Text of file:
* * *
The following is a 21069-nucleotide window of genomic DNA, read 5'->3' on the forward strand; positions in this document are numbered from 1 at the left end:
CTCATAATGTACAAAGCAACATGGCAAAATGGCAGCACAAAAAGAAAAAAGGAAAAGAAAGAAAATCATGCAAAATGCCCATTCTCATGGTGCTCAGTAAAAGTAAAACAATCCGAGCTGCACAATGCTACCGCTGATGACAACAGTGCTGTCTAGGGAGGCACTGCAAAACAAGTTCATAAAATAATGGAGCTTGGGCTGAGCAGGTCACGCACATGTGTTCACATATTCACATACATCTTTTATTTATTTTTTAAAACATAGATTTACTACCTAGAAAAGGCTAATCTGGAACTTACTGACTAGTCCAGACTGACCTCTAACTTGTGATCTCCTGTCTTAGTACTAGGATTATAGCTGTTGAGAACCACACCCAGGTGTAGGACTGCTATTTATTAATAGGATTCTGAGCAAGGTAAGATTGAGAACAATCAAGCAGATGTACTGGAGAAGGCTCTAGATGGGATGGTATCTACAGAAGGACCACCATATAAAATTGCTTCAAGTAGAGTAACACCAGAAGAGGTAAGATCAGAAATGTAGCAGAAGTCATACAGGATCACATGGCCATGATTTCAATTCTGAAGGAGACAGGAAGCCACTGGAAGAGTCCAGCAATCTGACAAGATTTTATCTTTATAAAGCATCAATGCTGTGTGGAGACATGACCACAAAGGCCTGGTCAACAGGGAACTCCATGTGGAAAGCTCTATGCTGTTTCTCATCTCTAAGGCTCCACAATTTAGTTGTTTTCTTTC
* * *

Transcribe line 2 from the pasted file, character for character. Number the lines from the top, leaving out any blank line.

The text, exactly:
CTCATAATGTACAAAGCAACATGGCAAAATGGCAGCACAAAAAGAAAAAAGGAAAAGAAAGAAAATCATGCAAAATGCCCATTCTCATGGTGCTCAGTAAAAGTAAAACAATCCGAGCTGCACAATGCTACCGCTGATGACAACAGTGCTGTCTAGGGAGGCACTGCAAAACAAGTTCATAAAATAATGGAGCTTGGGCTGAGCAGGTCACGCACATGTGTTCACATATTCACATACATCTTTTATTTATTTTTTAAAACATAGATTTACTACCTAGAAAAGGCTAATCTGGAACTTACTGACTAGTCCAGACTGACCTCTAACTTGTGATCTCCTGTCTTAGTACTAGGATTATAGCTGTTGAGAACCACACCCAGGTGTAGGACTGCTATTTATTAATAGGATTCTGAGCAAGGTAAGATTGAGAACAATCAAGCAGATGTACTGGAGAAGGCTCTAGATGGGATGGTATCTACAGAAGGACCACCATATAAAATTGCTTCAAGTAGAGTAACACCAGAAGAGGTAAGATCAGAAATGTAGCAGAAGTCATACAGGATCACATGGCCATGATTTCAATTCTGAAGGAGACAGGAAGCCACTGGAAGAGTCCAGCAATCTGACAAGATTTTATCTTTATAAAGCATCAATGCTGTGTGGAGACATGACCACAAAGGCCTGGTCAACAGGGAACTCCATGTGGAAAGCTCTATGCTGTTTCTCATCTCTAAGGCTCCACAATTTAGTTGTTTTCTTTC